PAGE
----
I know what you’re thinking – she should get out more – a blog about earthworms?! Doesn’t she have a friend to have coffee with or a yoga class to go to? Well, yes, I could be doing other things rather than praising the role of these slimy, creepy, slightly yuck inducing, creatures in our ecosystem. Worms are not as beautiful as butterflies, granted. They are not as glamorous as bees, perhaps, but they are vital to the health of our soils, ergo, everything we grow and eat. Charles Darwin wrote a whole book about them, so, let’s have a round of applause please for, Eisenia fetida otherwise known as the brandling worm, our composting hero/heroine. We could also have a cheer for Eisenis andrei and Dendrodrilus rubidus and, I could go on but – sigh of relief – I won’t, just to say there are lots of different worms out there doing a great job for our planet.
My interest in worms comes as a result of reading an excellent book which I borrowed from Tayport Library. It’s called, The Garden Jungle: Gardening to Save the Planet, by Dave Goulson. To be honest, I hadn’t really thought much about the significance of worms in our soils until I read his chapter on them. Mainly, we want worms in our garden to help with the decomposition of organic matter which enriches our soil. They are also important for aerating the ground and helping with drainage. Not forgetting, they are a major source of food for a variety of birds and small mammals which we, hopefully, want to share our garden with. Worms are essential for a healthy food chain and, with world food scarcity becoming a real issue, who knows, we may be…good source of protein…oh, let’s not go there, yet!
My husband has caught the bug, too (no pun intended) and went one further and bought a wormery and is…ta da…vermicomposting…a completely new word in my vocabulary! Our food waste is now fed to the worms who in turn, produce vermicompost, one of the richest sources of fertiliser for, well, just about anything: house plants; germinating seeds and seedlings; pot plants; lawns; flowers, fruits and vegetables.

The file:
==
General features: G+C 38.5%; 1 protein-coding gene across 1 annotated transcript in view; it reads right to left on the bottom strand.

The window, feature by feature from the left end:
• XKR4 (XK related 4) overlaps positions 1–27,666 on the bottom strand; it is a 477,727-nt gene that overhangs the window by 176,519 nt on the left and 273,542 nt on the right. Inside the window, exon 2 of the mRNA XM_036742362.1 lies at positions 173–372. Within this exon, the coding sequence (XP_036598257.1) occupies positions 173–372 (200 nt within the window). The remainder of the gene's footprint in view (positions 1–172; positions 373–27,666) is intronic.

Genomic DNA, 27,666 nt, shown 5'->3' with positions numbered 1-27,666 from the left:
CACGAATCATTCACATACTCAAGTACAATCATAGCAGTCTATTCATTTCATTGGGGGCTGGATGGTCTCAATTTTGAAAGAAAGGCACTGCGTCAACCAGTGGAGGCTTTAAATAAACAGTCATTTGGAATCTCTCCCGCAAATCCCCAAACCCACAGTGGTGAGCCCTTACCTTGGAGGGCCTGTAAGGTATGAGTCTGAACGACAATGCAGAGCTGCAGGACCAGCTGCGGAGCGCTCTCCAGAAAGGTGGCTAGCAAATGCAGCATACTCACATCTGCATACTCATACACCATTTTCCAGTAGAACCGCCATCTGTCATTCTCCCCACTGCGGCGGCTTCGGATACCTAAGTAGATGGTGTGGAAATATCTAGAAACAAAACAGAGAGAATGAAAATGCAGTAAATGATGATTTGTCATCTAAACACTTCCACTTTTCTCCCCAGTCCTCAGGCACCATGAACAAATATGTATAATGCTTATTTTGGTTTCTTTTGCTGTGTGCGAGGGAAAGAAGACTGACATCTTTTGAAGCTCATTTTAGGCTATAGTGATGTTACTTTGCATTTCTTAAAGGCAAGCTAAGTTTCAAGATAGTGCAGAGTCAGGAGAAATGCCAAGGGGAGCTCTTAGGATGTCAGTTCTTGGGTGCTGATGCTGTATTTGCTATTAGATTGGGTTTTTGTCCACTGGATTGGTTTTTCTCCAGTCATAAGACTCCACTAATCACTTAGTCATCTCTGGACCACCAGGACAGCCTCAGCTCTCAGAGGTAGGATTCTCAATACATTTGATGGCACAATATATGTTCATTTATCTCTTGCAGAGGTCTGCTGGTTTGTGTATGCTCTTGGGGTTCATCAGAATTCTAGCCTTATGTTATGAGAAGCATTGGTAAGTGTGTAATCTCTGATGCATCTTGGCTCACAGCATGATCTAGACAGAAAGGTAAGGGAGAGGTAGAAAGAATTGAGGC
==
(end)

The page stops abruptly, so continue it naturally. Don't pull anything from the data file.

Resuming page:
If you are interested to find out more about worms – like, did you know they have 5 ‘hearts’ and in healthy farmland there can be up to 2 – 3 million worms per hectare? – then there is, The Earthworm Society of Great Britain. Or, you can chat to our knowledgeable gardener, Peter, at the community garden. The community garden has had its own wormery for some time now so there is a wealth of knowledge for you to consult there. It was from Peter I learnt to look out for the New Zealand flat worm, accidently indroduced to the UK and which predates on our lovely worms. And, vermicompost tea? Intriguing!
Okay, I’ve done my bit for worms, I’m off to have coffee with a friend now. And, if your childhood was blighted by a brother who ate worms or worse, made you eat them, you may want to look away at the photos that accompany this blog!